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AGENCY WORKERS REGULATIONS THREATEN

AGENCY WORKERS REGULATIONS THREATEN CUT TO AGENCY INCOME AND REDUCE WORKFORCE FLEXIBILITY

The proposed Agency Workers Regulations are likely to lead to a loss of income for recruitment companies, as end-users seek to reduce reliance on temps and drive down agency commission to compensate for their additional implementation costs.

This stark warning was given by representatives from some of Britains top companies who recently attended a packed event organised by the Association of Recruitment Consultancies*. They argued that the practical aspects of application and administration were likely to be complex and burdensome for all agencies and hirers. If it resulted in hirers having to increase pay and conditions for agency workers, end users would find it less attractive to use them, with a consequent reduction in the availability of temporary work and loss of income to recruiters.

Over seventy professionals, including delegates from member recruitment agencies, joined more than 30 representatives of some of the UKs largest end-user companies, to hear guest speakers, including Jonathan Djanogly, the Conservative party's Shadow Minister for Corporate Affairs, warn of the likely consequences of the Directive.

Jonathan Djanogly said it was clear that employers did not want the AWR and most employees didnt want it either. "The trade unions may want the legislation because it might provide a bigger pool of workers that could be unionised he maintained. "As things stand, the regulations are counter intuitive. They should encourage the agency market and not detract from it. The future will be about flexibility in the workplace. Agency workers are a key way to getting young people into the workplace and the regulations will have a negative impact in this respect.

The Conservative shadow spokesmen said that his party was very unhappy about the fact that the proposed 12 week period - the number of weeks an agency worker needs to work on an assignment before the directive applies - was not set out in the Directive, nor was there any consultation from businesses, employers, the recruitment industry or Parliament. He said if the Conservatives were elected in 2010, then they would be happy to review the proposed legislation if necessary. He pointed out that as implementation was not required until December 2011, there was no point in rushing it through.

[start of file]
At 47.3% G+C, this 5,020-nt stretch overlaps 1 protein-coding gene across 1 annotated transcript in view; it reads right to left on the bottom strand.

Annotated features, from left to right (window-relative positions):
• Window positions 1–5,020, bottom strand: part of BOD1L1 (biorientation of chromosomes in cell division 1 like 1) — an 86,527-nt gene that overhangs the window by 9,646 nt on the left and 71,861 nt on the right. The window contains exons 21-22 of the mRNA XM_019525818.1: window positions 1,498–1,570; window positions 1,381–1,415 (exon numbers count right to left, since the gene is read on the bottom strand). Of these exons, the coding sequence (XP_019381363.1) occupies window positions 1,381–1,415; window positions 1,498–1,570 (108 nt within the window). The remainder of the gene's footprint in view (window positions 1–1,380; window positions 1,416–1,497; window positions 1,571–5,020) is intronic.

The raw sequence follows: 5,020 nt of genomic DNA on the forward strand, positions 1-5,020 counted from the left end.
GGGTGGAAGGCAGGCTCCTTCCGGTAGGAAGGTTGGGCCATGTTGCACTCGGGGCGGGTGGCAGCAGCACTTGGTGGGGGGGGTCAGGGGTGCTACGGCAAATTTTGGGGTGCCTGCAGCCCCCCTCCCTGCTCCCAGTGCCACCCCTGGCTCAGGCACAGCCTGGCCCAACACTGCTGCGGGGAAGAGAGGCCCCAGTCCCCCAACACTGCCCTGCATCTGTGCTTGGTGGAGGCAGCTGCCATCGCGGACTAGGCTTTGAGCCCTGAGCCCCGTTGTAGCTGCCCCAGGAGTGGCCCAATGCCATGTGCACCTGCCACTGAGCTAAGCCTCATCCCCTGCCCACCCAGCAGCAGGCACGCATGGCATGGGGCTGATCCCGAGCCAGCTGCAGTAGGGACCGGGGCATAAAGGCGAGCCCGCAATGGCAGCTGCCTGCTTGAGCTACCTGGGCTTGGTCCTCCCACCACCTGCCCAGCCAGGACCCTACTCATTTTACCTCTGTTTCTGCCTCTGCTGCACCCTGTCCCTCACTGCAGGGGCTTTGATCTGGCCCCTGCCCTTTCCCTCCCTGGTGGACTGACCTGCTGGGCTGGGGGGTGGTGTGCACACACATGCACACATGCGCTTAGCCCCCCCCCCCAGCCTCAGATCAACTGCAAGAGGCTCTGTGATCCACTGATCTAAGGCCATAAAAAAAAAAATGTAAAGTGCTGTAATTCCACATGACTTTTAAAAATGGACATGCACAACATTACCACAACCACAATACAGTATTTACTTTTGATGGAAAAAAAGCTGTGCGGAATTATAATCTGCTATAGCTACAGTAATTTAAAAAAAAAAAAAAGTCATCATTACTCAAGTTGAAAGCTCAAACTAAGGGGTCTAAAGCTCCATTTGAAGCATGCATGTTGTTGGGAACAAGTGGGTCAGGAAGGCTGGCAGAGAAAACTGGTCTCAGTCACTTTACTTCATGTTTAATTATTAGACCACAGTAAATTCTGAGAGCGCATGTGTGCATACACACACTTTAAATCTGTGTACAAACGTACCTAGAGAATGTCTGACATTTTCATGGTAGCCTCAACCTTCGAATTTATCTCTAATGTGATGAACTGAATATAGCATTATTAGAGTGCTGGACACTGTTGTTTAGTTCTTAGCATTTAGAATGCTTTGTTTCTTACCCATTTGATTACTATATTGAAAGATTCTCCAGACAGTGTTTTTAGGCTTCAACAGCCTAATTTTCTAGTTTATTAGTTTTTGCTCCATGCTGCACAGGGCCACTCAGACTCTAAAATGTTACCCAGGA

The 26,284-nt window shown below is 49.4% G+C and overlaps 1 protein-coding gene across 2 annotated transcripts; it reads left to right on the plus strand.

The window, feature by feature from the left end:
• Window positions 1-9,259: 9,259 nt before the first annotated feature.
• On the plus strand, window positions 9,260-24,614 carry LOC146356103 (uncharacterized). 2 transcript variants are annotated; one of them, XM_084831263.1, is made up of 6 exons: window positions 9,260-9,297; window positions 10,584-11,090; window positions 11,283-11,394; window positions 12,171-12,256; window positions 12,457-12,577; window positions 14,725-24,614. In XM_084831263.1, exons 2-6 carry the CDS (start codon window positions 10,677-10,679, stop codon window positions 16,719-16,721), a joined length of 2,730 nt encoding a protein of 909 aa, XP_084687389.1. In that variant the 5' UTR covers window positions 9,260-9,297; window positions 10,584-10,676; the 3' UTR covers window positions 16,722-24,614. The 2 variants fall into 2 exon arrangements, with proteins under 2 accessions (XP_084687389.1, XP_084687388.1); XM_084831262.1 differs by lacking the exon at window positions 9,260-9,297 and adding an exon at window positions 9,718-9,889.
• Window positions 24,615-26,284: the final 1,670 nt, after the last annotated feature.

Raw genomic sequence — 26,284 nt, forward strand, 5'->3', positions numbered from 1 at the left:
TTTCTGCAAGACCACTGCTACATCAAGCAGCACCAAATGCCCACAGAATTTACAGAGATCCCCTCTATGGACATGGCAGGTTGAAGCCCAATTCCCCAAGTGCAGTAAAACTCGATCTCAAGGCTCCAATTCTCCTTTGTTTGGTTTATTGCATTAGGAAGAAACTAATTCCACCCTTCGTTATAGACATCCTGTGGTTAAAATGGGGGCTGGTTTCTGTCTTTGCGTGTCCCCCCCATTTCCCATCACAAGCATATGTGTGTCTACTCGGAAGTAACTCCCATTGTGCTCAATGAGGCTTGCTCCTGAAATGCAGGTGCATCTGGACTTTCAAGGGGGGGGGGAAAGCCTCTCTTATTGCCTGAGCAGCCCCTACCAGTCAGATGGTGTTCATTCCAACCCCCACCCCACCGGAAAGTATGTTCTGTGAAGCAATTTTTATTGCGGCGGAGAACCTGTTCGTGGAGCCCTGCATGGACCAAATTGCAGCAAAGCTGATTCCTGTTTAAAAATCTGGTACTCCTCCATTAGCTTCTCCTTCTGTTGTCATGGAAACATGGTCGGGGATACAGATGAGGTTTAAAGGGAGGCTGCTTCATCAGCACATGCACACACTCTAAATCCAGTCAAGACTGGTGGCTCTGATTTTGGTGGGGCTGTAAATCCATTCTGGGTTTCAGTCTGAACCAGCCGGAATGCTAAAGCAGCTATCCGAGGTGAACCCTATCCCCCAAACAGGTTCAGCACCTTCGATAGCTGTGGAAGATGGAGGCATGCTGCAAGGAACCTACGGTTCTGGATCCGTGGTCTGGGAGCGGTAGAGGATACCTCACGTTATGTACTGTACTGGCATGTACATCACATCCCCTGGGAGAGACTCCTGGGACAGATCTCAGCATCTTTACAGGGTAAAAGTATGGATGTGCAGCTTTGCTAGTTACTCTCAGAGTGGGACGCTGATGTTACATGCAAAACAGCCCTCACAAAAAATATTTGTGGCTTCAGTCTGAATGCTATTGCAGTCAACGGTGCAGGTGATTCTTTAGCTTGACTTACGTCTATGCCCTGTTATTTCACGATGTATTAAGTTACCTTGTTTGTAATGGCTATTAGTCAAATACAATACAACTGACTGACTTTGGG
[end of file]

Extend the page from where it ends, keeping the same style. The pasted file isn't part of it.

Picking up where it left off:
Although the implementation of the Agency Workers Directive (AWD) in the UK has been delayed until October 2011, ARC Chairman Adrian Marlowe warned the audience that the effect of the legislation would be to give agency workers the right to be treated as if recruited directly by the hirer. This could lead to permanent employees demanding pay increases to ensure they did not receive smaller pay packets than temps working with them. It was inevitable that end-users would look for cost cuts to compensate for this and agency fees would inevitably come under pressure.

The Agency Workers Regulations could also seriously harm the UKs very flexible market, which currently greatly benefits both end users and the workers they hire, cautioned Marlowe, and could diminish lifestyle choices for workers and block opportunities for permanent employment, which often resulted from temporary engagements.

Adrian Marlowe stressed that the likely 2.8bn annual cost of implementing this legislation could be better spent, perhaps on job creation. He told delegates that the regulations would affect all agency workers, yet the majority would not fall into the category of 'vulnerable' workers which the Directive was meant to protect.

For this reason, the ARC had suggested to the Government a two tier approach, with the lowest paid achieving the proposed rights at a far earlier stage (i.e. 12 weeks) than the higher paid more skilled workers, who would only become entitled to these rights after a year.

"These suggested limits are an introduction to the principle and not cast in stone," stated Marlowe. "We hope that this solution balances the understandable desire of the various unions to protect vulnerable agency workers, with the need to preserve flexibility in the workplace to the advantage of both end users and workers."

The delegates showed virtually unanimous support for this proposal which the ARC has been pressing the government and the opposition parties to accept since May 2009. Marlowe concluded: It is practical, it reflects the reality, it would be legal if the social partners agreed it, and it would save millions of pounds in wasted administration every year. In the meantime, it is essential that both hirers and agencies should continue to collectively press government on these issues, and that the government should not close the door to further amendments, even though the draft regulations have been laid before Parliament.

Other key points that emerged from the meeting included:
The new regulations, which exceed the provisions of the Directive itself by providing a tougher regime than is required by the European legislation, would lead to a slowing down of social mobility and more flexible working patterns, just when the UK is emerging from one of the severest recession in its history.
The legislation also introduces another level of liability for agencies and hirers, particularly as employment tribunals are likely to grant unwarranted payouts.
On the positive side, the regulations should result in fewer claims for actual employment rights. However where hirers select from their own lists of workers to avoid the impact of the regulations, there would be an enhanced risk of actual employment rights accruing as the hirer would have to contract with the workers direct, potentially negating the benefit of by-passing the Directive.

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